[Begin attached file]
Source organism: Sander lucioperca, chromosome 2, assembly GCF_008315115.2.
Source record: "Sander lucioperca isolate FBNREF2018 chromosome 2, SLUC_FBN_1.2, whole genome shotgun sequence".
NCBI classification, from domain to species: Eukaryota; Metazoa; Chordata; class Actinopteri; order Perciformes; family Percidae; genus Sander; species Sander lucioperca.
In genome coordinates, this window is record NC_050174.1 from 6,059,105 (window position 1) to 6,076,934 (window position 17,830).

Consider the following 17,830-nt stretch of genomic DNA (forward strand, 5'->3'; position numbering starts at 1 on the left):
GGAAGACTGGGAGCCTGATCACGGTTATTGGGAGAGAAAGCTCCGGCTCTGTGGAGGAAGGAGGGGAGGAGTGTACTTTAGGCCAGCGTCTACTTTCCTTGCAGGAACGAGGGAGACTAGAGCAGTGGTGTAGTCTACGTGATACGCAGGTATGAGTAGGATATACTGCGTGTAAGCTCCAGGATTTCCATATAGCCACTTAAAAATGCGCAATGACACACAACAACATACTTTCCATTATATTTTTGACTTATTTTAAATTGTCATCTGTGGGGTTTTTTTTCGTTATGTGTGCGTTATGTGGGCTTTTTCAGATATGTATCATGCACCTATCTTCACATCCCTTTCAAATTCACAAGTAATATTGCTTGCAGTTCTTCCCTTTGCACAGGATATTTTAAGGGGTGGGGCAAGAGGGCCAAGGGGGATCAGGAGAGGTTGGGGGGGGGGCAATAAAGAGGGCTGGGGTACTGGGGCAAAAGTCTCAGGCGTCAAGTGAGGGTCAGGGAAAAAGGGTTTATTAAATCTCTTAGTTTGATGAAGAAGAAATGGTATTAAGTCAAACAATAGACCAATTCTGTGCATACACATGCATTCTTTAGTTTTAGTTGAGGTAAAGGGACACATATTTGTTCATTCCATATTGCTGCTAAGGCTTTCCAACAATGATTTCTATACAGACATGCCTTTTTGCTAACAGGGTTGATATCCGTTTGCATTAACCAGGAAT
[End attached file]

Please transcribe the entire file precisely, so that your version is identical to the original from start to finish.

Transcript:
Source organism: Sander lucioperca, chromosome 2, assembly GCF_008315115.2.
Source record: "Sander lucioperca isolate FBNREF2018 chromosome 2, SLUC_FBN_1.2, whole genome shotgun sequence".
NCBI classification, from domain to species: Eukaryota; Metazoa; Chordata; class Actinopteri; order Perciformes; family Percidae; genus Sander; species Sander lucioperca.
In genome coordinates, this window is record NC_050174.1 from 6,059,105 (window position 1) to 6,076,934 (window position 17,830).

Consider the following 17,830-nt stretch of genomic DNA (forward strand, 5'->3'; position numbering starts at 1 on the left):
GGAAGACTGGGAGCCTGATCACGGTTATTGGGAGAGAAAGCTCCGGCTCTGTGGAGGAAGGAGGGGAGGAGTGTACTTTAGGCCAGCGTCTACTTTCCTTGCAGGAACGAGGGAGACTAGAGCAGTGGTGTAGTCTACGTGATACGCAGGTATGAGTAGGATATACTGCGTGTAAGCTCCAGGATTTCCATATAGCCACTTAAAAATGCGCAATGACACACAACAACATACTTTCCATTATATTTTTGACTTATTTTAAATTGTCATCTGTGGGGTTTTTTTTCGTTATGTGTGCGTTATGTGGGCTTTTTCAGATATGTATCATGCACCTATCTTCACATCCCTTTCAAATTCACAAGTAATATTGCTTGCAGTTCTTCCCTTTGCACAGGATATTTTAAGGGGTGGGGCAAGAGGGCCAAGGGGGATCAGGAGAGGTTGGGGGGGGGGCAATAAAGAGGGCTGGGGTACTGGGGCAAAAGTCTCAGGCGTCAAGTGAGGGTCAGGGAAAAAGGGTTTATTAAATCTCTTAGTTTGATGAAGAAGAAATGGTATTAAGTCAAACAATAGACCAATTCTGTGCATACACATGCATTCTTTAGTTTTAGTTGAGGTAAAGGGACACATATTTGTTCATTCCATATTGCTGCTAAGGCTTTCCAACAATGATTTCTATACAGACATGCCTTTTTGCTAACAGGGTTGATATCCGTTTGCATTAACCAGGAAT